Harrisburg University of Science and Technology wasn’t the first school to start a varsity esports program, but officials have quickly looked to take the lead as competitive video gaming soars in popularity.
There are now more than 80 varsity-level esports programs in the country, up from 50 when HU announced the program last fall. There were just seven colleges and universities with esports programs two years ago, according to the National Association of Collegiate Esports, a governing body for the industry.
Hoping to win the early arms race and establish a blueprint for big collegiate esports events, HU has partnered with iHeartMedia and Alt 99.3 to create the Harrisburg University Esports Festival.
The first-time event, which will be held Sept. 21 and Sept. 22 at the Whitaker Center for Science and the Arts, will be the biggest collegiate esports tournament to date. The event also will double as a music festival with nationally known rock bands such as Lit and Alien Ant Farm.
There will be $50,000 in prize money available to the 32 teams competing in League of Legends, a multiplayer battle-arena video game, and Overwatch, a team-based multiplayer video game.
“We hope others will follow with similar invitations,” said HU President Eric Darr, who sees tournaments in front of a live audience as a way to attract more non-gamers and boost scheduling opportunities for schools who are taking the leap into esports scholarships.
The inaugural HUE Festival will include 21 schools, including some with League of Legends and Overwatch teams, from as far away as Washington.
HU will compete against established university programs such as Grand View and Maryville. The two-day tournament also will bring in Big Ten schools like Penn State University, Ohio State University and the University of Illinois. Lebanon Valley College also is representing Central Pennsylvania.
The tournament alone expects to draw hundreds of players, coaches, friends and family. Darr and Ted Black, the Whitaker Center’s president and CEO, are hopeful that hundreds of others will check out the esports tournament. That could include some people who are coming more for the bands playing outside at Third and Market streets.
Organizers are projecting that 5,000 to 10,000 people will come out to hear the music.
“We expect and have seen interest in both events,” Darr said.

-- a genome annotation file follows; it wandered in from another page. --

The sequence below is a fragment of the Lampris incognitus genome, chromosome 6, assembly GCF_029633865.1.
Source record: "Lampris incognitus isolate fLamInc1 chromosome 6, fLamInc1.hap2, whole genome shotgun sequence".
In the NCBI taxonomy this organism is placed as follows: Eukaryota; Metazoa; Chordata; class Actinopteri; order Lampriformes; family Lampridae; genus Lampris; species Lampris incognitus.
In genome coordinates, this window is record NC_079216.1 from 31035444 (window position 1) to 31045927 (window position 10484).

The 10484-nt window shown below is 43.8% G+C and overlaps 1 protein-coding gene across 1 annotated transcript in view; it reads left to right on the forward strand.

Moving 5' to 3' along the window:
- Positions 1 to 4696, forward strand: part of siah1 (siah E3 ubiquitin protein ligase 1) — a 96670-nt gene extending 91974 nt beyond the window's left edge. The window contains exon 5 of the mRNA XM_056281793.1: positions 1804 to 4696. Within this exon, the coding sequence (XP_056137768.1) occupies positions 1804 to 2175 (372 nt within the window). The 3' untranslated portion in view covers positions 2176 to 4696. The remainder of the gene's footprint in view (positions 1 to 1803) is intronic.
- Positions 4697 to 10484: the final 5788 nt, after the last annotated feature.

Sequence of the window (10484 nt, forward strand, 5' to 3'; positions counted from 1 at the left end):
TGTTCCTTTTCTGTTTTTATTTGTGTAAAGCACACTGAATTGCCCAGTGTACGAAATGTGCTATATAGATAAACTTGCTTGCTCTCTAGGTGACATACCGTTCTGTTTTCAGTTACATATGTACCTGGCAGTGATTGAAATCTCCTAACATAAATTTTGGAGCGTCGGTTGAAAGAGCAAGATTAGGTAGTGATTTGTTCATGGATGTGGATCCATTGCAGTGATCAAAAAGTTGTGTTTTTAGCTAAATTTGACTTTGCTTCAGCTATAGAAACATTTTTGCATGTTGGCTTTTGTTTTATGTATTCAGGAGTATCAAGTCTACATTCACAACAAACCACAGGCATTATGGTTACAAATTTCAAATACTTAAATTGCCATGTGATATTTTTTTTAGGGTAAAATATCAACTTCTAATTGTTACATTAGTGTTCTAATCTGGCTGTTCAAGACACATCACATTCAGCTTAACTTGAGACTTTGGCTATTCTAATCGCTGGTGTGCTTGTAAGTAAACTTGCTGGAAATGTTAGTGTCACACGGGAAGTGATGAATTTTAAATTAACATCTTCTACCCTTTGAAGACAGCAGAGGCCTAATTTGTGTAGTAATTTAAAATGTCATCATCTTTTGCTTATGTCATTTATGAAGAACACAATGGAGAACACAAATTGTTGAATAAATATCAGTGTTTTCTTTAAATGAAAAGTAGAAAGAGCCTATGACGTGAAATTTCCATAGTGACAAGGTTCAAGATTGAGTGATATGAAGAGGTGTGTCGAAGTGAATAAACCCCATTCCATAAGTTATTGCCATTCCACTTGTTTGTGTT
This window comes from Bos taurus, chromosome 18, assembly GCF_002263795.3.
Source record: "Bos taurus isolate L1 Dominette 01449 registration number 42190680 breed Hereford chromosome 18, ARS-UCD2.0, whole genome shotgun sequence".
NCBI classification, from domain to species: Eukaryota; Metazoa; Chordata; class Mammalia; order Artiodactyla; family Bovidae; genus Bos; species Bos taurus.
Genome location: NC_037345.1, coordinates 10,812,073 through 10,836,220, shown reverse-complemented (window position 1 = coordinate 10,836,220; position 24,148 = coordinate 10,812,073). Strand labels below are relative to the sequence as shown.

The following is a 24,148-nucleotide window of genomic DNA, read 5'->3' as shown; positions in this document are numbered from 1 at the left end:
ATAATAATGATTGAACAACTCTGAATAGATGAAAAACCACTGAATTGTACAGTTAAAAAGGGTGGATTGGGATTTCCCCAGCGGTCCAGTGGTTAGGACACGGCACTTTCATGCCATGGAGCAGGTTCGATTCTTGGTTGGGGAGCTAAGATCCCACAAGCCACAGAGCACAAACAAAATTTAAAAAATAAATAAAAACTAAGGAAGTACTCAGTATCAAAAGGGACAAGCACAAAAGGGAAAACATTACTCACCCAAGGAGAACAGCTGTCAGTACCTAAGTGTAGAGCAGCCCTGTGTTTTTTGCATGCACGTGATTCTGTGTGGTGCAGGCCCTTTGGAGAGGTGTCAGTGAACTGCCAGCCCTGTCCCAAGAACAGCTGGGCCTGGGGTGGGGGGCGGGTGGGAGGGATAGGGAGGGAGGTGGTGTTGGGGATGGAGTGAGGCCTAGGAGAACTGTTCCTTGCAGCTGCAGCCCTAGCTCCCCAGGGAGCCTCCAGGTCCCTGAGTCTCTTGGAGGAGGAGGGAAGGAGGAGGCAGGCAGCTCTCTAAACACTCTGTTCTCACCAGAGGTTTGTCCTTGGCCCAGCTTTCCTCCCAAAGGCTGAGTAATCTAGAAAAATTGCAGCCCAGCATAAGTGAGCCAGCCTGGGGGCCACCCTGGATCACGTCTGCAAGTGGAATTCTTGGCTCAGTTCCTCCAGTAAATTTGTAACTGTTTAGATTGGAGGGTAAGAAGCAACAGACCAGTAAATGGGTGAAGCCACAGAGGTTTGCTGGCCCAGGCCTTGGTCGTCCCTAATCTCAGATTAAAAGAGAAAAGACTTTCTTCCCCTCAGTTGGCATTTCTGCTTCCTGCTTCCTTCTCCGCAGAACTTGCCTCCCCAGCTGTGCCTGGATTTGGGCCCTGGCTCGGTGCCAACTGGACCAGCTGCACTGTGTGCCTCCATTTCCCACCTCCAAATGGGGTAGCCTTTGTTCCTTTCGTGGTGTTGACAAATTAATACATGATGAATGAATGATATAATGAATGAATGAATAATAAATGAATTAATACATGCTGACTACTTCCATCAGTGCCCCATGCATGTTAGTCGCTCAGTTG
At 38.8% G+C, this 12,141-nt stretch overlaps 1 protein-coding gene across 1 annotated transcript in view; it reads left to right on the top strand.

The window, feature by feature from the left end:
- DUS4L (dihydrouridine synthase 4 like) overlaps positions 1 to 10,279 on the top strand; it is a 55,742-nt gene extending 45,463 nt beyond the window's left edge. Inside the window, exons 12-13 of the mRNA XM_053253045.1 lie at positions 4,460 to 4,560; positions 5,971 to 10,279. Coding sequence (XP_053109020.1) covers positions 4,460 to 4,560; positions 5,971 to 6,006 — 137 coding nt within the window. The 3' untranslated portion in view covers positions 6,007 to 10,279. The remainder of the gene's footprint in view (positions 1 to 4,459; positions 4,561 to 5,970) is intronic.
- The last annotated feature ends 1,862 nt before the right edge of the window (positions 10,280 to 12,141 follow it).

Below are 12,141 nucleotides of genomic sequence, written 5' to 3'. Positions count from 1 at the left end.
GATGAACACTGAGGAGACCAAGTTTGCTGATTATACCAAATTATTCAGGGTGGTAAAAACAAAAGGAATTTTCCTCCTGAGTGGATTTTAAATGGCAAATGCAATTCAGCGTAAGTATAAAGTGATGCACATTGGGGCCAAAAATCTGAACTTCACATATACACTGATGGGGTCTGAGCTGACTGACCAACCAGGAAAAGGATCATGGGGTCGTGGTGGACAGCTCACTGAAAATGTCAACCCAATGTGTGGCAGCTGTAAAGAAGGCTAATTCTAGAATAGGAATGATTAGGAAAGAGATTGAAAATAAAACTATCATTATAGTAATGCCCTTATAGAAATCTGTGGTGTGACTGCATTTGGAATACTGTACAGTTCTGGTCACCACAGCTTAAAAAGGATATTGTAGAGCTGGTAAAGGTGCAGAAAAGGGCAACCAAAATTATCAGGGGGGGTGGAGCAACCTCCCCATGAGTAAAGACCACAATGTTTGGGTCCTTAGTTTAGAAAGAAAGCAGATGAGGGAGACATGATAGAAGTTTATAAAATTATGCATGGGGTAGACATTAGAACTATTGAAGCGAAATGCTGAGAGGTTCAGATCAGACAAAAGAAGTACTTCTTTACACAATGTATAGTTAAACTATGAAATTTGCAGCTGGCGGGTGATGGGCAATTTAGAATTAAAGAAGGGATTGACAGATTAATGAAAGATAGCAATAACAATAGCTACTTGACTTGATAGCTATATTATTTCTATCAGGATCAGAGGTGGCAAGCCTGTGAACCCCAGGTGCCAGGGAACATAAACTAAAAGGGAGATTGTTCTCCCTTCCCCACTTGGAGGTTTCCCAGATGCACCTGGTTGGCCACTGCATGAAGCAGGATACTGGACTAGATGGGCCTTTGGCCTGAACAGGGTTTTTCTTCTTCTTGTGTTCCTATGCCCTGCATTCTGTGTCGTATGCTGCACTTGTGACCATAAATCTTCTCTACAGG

There is an inherent curiosity factor attached to esports, added Black, who believes events like HUE Festival will put Harrisburg on the map as a regional destination for esports. The Whitaker Center will be the home stadium for the HU Storm.
The Dauphin County commissioners also believe that esports, a budding billion-dollar industry with money pouring into professional leagues, will increase visitation to Harrisburg. The county recently awarded a $25,000 grant to sponsor the esports tournament.
“The opportunity to grow it organically is the next phase,” said Black, who sees Harrisburg and Whitaker playing host to high school and regional club level esports events.
As video game titles evolve and new games gain traction, Darr said he could also see HU adding more esports teams to its varsity program. Other schools could do the same, which could expand the tournament at the HUE Festival in future years.
That could mean more teams are added, which also could increase the number of venues needed to host the tournament, he said.
The HUE Festival also could attract a bigger audience if more arts and entertainment is added. Darr also mentioned the possibility of combining the festival with other tech-related conferences and events such as the Technology Council of Central Pennsylvania’s UpNext Fest. UpNext is an annual weeklong technology conference.
“This is a big deal for iHeartMedia and will resonate significantly within big companies,” Black said of the festival.
Events like the HUE Festival open up big business opportunities for key sponsors like HP and D&H Distributing to sell more gaming computers and other tech services to a captive audience.
HP could send several senior executives to Harrisburg to gauge the success of this festival. Many of the schools traveling to Harrisburg for the tournament are likely to do the same as collegiate esports competitions have largely been online to date.
The prospect of a large tournament like this prompted more interest from schools than HU could accommodate this year, Darr said.
As interest in esports continues to grow, Black said he expects the arms race moving forward will focus largely on more venues to host events like the HUE Festival. More venues should mean more tournaments with even greater prize money, which can help esports programs expand their recruitment of players and coaches, as well as buy better equipment.
HU was able to offer 16 full scholarships to its three teams of players. It was the first school to make that type of commitment to esports.
“That will change, too, when the big Division I schools get into esports,” Black said.
For now though, the attention is more on the small schools like HU, where esports is the only varsity sport in town and officials are locked in for a long game.
“We want Harrisburg to be seen as a hub for esports,” Darr said.